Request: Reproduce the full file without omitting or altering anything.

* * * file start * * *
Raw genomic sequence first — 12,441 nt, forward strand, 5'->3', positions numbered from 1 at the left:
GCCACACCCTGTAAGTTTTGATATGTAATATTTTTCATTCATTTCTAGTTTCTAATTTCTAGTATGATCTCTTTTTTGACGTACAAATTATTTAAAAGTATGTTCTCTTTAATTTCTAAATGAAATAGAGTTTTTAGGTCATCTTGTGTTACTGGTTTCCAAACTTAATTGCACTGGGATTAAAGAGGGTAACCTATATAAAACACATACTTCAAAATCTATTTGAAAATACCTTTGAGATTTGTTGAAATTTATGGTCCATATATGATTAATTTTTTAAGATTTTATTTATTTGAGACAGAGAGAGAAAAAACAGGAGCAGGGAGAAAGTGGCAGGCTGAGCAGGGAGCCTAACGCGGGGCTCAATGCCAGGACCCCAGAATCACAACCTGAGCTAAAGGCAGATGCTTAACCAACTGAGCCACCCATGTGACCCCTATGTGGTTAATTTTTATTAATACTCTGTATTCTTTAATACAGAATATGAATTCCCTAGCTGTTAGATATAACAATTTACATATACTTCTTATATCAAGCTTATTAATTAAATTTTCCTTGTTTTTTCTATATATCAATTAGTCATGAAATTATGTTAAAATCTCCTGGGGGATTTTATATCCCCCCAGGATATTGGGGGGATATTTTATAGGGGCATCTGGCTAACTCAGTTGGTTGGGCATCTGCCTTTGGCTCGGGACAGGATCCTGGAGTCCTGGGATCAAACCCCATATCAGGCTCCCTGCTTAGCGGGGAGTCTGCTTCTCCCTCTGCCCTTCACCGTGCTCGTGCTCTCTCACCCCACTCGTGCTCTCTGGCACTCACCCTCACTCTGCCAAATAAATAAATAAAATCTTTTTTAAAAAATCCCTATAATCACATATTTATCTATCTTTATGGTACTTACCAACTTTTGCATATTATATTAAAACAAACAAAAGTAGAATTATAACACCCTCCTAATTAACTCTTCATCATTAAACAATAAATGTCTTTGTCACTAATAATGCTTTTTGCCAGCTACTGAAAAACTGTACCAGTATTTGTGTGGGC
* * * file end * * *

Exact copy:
Raw genomic sequence first — 12,441 nt, forward strand, 5'->3', positions numbered from 1 at the left:
GCCACACCCTGTAAGTTTTGATATGTAATATTTTTCATTCATTTCTAGTTTCTAATTTCTAGTATGATCTCTTTTTTGACGTACAAATTATTTAAAAGTATGTTCTCTTTAATTTCTAAATGAAATAGAGTTTTTAGGTCATCTTGTGTTACTGGTTTCCAAACTTAATTGCACTGGGATTAAAGAGGGTAACCTATATAAAACACATACTTCAAAATCTATTTGAAAATACCTTTGAGATTTGTTGAAATTTATGGTCCATATATGATTAATTTTTTAAGATTTTATTTATTTGAGACAGAGAGAGAAAAAACAGGAGCAGGGAGAAAGTGGCAGGCTGAGCAGGGAGCCTAACGCGGGGCTCAATGCCAGGACCCCAGAATCACAACCTGAGCTAAAGGCAGATGCTTAACCAACTGAGCCACCCATGTGACCCCTATGTGGTTAATTTTTATTAATACTCTGTATTCTTTAATACAGAATATGAATTCCCTAGCTGTTAGATATAACAATTTACATATACTTCTTATATCAAGCTTATTAATTAAATTTTCCTTGTTTTTTCTATATATCAATTAGTCATGAAATTATGTTAAAATCTCCTGGGGGATTTTATATCCCCCCAGGATATTGGGGGGATATTTTATAGGGGCATCTGGCTAACTCAGTTGGTTGGGCATCTGCCTTTGGCTCGGGACAGGATCCTGGAGTCCTGGGATCAAACCCCATATCAGGCTCCCTGCTTAGCGGGGAGTCTGCTTCTCCCTCTGCCCTTCACCGTGCTCGTGCTCTCTCACCCCACTCGTGCTCTCTGGCACTCACCCTCACTCTGCCAAATAAATAAATAAAATCTTTTTTAAAAAATCCCTATAATCACATATTTATCTATCTTTATGGTACTTACCAACTTTTGCATATTATATTAAAACAAACAAAAGTAGAATTATAACACCCTCCTAATTAACTCTTCATCATTAAACAATAAATGTCTTTGTCACTAATAATGCTTTTTGCCAGCTACTGAAAAACTGTACCAGTATTTGTGTGGGC